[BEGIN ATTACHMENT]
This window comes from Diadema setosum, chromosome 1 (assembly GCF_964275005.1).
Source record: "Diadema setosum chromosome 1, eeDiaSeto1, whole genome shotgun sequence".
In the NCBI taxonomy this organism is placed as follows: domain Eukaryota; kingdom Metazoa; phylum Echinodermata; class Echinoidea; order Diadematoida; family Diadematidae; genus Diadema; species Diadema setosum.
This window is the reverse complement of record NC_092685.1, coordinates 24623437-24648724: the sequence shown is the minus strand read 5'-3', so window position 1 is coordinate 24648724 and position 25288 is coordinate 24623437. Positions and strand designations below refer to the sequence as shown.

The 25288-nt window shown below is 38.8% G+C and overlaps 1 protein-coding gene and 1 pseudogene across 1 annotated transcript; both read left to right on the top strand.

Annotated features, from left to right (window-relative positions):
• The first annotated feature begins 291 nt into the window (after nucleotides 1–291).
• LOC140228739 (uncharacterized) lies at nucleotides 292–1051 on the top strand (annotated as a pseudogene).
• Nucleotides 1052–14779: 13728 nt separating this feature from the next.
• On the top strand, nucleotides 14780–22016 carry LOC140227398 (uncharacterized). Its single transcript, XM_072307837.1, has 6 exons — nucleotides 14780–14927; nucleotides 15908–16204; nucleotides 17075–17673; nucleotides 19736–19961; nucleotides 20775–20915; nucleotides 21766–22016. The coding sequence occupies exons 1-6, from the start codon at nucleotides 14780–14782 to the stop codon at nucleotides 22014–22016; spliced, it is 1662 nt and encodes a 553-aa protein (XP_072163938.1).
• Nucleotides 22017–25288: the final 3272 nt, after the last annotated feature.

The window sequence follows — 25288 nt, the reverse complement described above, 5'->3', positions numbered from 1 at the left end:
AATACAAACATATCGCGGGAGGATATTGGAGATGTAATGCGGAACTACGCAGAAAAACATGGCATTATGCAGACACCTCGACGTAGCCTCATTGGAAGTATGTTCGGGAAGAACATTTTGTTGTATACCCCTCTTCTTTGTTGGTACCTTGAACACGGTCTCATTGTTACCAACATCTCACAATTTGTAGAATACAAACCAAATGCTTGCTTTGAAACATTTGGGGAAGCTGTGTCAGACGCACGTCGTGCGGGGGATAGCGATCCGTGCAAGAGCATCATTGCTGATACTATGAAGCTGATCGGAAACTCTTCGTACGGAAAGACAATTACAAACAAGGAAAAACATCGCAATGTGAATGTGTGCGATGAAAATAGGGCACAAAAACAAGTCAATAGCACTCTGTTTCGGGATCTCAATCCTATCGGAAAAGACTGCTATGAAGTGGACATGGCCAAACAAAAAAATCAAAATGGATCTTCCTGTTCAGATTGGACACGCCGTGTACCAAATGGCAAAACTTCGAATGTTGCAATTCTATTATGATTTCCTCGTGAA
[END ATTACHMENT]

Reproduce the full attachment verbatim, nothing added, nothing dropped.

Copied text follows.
This window comes from Diadema setosum, chromosome 1 (assembly GCF_964275005.1).
Source record: "Diadema setosum chromosome 1, eeDiaSeto1, whole genome shotgun sequence".
In the NCBI taxonomy this organism is placed as follows: domain Eukaryota; kingdom Metazoa; phylum Echinodermata; class Echinoidea; order Diadematoida; family Diadematidae; genus Diadema; species Diadema setosum.
This window is the reverse complement of record NC_092685.1, coordinates 24623437-24648724: the sequence shown is the minus strand read 5'-3', so window position 1 is coordinate 24648724 and position 25288 is coordinate 24623437. Positions and strand designations below refer to the sequence as shown.

The 25288-nt window shown below is 38.8% G+C and overlaps 1 protein-coding gene and 1 pseudogene across 1 annotated transcript; both read left to right on the top strand.

Annotated features, from left to right (window-relative positions):
• The first annotated feature begins 291 nt into the window (after nucleotides 1–291).
• LOC140228739 (uncharacterized) lies at nucleotides 292–1051 on the top strand (annotated as a pseudogene).
• Nucleotides 1052–14779: 13728 nt separating this feature from the next.
• On the top strand, nucleotides 14780–22016 carry LOC140227398 (uncharacterized). Its single transcript, XM_072307837.1, has 6 exons — nucleotides 14780–14927; nucleotides 15908–16204; nucleotides 17075–17673; nucleotides 19736–19961; nucleotides 20775–20915; nucleotides 21766–22016. The coding sequence occupies exons 1-6, from the start codon at nucleotides 14780–14782 to the stop codon at nucleotides 22014–22016; spliced, it is 1662 nt and encodes a 553-aa protein (XP_072163938.1).
• Nucleotides 22017–25288: the final 3272 nt, after the last annotated feature.

The window sequence follows — 25288 nt, the reverse complement described above, 5'->3', positions numbered from 1 at the left end:
AATACAAACATATCGCGGGAGGATATTGGAGATGTAATGCGGAACTACGCAGAAAAACATGGCATTATGCAGACACCTCGACGTAGCCTCATTGGAAGTATGTTCGGGAAGAACATTTTGTTGTATACCCCTCTTCTTTGTTGGTACCTTGAACACGGTCTCATTGTTACCAACATCTCACAATTTGTAGAATACAAACCAAATGCTTGCTTTGAAACATTTGGGGAAGCTGTGTCAGACGCACGTCGTGCGGGGGATAGCGATCCGTGCAAGAGCATCATTGCTGATACTATGAAGCTGATCGGAAACTCTTCGTACGGAAAGACAATTACAAACAAGGAAAAACATCGCAATGTGAATGTGTGCGATGAAAATAGGGCACAAAAACAAGTCAATAGCACTCTGTTTCGGGATCTCAATCCTATCGGAAAAGACTGCTATGAAGTGGACATGGCCAAACAAAAAAATCAAAATGGATCTTCCTGTTCAGATTGGACACGCCGTGTACCAAATGGCAAAACTTCGAATGTTGCAATTCTATTATGATTTCCTCGTGAA